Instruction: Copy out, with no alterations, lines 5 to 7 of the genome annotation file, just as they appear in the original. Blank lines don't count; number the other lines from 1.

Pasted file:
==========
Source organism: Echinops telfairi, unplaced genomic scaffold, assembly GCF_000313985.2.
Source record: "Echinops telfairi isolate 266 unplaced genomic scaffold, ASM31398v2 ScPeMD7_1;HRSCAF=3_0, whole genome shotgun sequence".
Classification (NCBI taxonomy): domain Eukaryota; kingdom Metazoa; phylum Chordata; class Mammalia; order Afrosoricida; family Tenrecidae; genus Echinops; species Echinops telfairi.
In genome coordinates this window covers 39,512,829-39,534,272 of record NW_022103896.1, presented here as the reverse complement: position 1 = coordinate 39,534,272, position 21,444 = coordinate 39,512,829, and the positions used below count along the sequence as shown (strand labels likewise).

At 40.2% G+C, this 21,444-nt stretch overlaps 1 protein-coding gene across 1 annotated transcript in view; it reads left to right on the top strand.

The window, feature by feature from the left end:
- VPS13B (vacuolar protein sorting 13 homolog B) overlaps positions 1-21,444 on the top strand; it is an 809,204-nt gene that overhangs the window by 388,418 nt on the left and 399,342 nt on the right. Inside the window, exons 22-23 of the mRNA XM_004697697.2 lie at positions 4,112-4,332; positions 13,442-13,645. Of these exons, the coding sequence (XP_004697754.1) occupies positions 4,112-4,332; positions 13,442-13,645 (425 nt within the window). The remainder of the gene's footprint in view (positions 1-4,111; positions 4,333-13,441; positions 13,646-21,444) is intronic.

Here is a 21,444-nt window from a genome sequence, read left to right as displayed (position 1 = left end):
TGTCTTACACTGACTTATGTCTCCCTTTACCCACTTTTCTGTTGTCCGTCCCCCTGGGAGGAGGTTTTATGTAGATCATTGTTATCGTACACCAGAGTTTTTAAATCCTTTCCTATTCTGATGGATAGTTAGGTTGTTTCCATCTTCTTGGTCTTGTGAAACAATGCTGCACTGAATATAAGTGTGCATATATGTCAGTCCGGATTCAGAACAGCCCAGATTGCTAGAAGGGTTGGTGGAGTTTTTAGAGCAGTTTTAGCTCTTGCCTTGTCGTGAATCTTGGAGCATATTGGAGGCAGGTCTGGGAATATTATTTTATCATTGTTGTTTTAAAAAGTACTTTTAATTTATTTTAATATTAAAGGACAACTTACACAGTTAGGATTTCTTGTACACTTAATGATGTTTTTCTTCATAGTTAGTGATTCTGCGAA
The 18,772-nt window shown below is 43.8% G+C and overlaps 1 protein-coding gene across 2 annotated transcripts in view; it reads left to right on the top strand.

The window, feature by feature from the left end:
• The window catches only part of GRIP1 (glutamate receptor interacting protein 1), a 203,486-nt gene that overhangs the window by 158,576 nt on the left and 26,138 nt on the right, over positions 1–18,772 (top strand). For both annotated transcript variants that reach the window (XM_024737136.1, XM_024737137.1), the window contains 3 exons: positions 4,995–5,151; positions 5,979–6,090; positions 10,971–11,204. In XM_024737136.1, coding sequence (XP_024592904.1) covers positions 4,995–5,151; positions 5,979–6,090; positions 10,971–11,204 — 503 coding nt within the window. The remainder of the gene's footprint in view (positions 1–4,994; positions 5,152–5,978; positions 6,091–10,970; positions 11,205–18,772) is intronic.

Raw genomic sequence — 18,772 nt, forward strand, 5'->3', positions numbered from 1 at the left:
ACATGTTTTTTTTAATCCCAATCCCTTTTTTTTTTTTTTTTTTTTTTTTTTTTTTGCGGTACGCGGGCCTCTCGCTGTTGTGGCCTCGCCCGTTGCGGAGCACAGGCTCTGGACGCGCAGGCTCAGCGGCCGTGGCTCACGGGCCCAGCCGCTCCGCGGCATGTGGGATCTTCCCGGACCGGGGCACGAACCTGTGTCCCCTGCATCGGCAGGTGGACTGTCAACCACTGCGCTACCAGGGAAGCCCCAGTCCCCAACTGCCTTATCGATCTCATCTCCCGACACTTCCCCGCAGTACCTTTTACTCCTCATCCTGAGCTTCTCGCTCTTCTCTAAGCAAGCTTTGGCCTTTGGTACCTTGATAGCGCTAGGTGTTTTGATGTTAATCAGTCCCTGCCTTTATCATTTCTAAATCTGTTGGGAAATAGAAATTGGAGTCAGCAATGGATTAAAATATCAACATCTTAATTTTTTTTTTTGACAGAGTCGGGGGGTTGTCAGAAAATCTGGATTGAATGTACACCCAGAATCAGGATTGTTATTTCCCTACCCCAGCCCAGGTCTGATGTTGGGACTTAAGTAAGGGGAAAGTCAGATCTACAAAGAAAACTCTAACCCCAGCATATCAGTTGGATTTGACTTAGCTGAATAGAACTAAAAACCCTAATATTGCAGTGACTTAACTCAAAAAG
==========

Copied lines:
At 40.2% G+C, this 21,444-nt stretch overlaps 1 protein-coding gene across 1 annotated transcript in view; it reads left to right on the top strand.

The window, feature by feature from the left end:
- VPS13B (vacuolar protein sorting 13 homolog B) overlaps positions 1-21,444 on the top strand; it is an 809,204-nt gene that overhangs the window by 388,418 nt on the left and 399,342 nt on the right. Inside the window, exons 22-23 of the mRNA XM_004697697.2 lie at positions 4,112-4,332; positions 13,442-13,645. Of these exons, the coding sequence (XP_004697754.1) occupies positions 4,112-4,332; positions 13,442-13,645 (425 nt within the window). The remainder of the gene's footprint in view (positions 1-4,111; positions 4,333-13,441; positions 13,646-21,444) is intronic.